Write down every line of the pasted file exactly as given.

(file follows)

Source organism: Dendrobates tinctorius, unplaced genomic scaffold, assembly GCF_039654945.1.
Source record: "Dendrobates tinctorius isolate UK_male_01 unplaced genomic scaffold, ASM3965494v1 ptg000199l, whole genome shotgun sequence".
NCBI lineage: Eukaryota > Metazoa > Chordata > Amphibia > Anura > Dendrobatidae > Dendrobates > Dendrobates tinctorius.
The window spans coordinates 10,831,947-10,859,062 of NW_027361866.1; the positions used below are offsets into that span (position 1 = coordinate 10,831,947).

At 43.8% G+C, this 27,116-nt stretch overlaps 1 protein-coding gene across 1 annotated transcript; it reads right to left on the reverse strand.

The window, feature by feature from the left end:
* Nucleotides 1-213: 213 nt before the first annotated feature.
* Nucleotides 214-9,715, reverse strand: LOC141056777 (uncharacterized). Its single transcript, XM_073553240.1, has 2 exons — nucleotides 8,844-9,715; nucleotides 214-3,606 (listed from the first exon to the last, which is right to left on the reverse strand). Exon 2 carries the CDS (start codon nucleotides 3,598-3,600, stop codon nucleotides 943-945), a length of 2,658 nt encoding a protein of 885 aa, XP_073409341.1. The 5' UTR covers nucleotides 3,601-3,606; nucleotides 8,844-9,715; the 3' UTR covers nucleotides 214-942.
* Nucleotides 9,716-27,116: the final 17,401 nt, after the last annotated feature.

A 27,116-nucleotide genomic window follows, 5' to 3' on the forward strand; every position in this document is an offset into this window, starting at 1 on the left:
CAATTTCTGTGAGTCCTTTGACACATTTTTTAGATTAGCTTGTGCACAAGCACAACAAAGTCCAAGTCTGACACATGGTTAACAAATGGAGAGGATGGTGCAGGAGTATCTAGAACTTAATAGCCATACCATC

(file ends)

Source organism: Dendrobates tinctorius, unplaced genomic scaffold, assembly GCF_039654945.1.
Source record: "Dendrobates tinctorius isolate UK_male_01 unplaced genomic scaffold, ASM3965494v1 ptg000199l, whole genome shotgun sequence".
NCBI lineage: Eukaryota > Metazoa > Chordata > Amphibia > Anura > Dendrobatidae > Dendrobates > Dendrobates tinctorius.
The window spans coordinates 10,831,947-10,859,062 of NW_027361866.1; the positions used below are offsets into that span (position 1 = coordinate 10,831,947).

At 43.8% G+C, this 27,116-nt stretch overlaps 1 protein-coding gene across 1 annotated transcript; it reads right to left on the reverse strand.

The window, feature by feature from the left end:
* Nucleotides 1-213: 213 nt before the first annotated feature.
* Nucleotides 214-9,715, reverse strand: LOC141056777 (uncharacterized). Its single transcript, XM_073553240.1, has 2 exons — nucleotides 8,844-9,715; nucleotides 214-3,606 (listed from the first exon to the last, which is right to left on the reverse strand). Exon 2 carries the CDS (start codon nucleotides 3,598-3,600, stop codon nucleotides 943-945), a length of 2,658 nt encoding a protein of 885 aa, XP_073409341.1. The 5' UTR covers nucleotides 3,601-3,606; nucleotides 8,844-9,715; the 3' UTR covers nucleotides 214-942.
* Nucleotides 9,716-27,116: the final 17,401 nt, after the last annotated feature.

A 27,116-nucleotide genomic window follows, 5' to 3' on the forward strand; every position in this document is an offset into this window, starting at 1 on the left:
CAATTTCTGTGAGTCCTTTGACACATTTTTTAGATTAGCTTGTGCACAAGCACAACAAAGTCCAAGTCTGACACATGGTTAACAAATGGAGAGGATGGTGCAGGAGTATCTAGAACTTAATAGCCATACCATC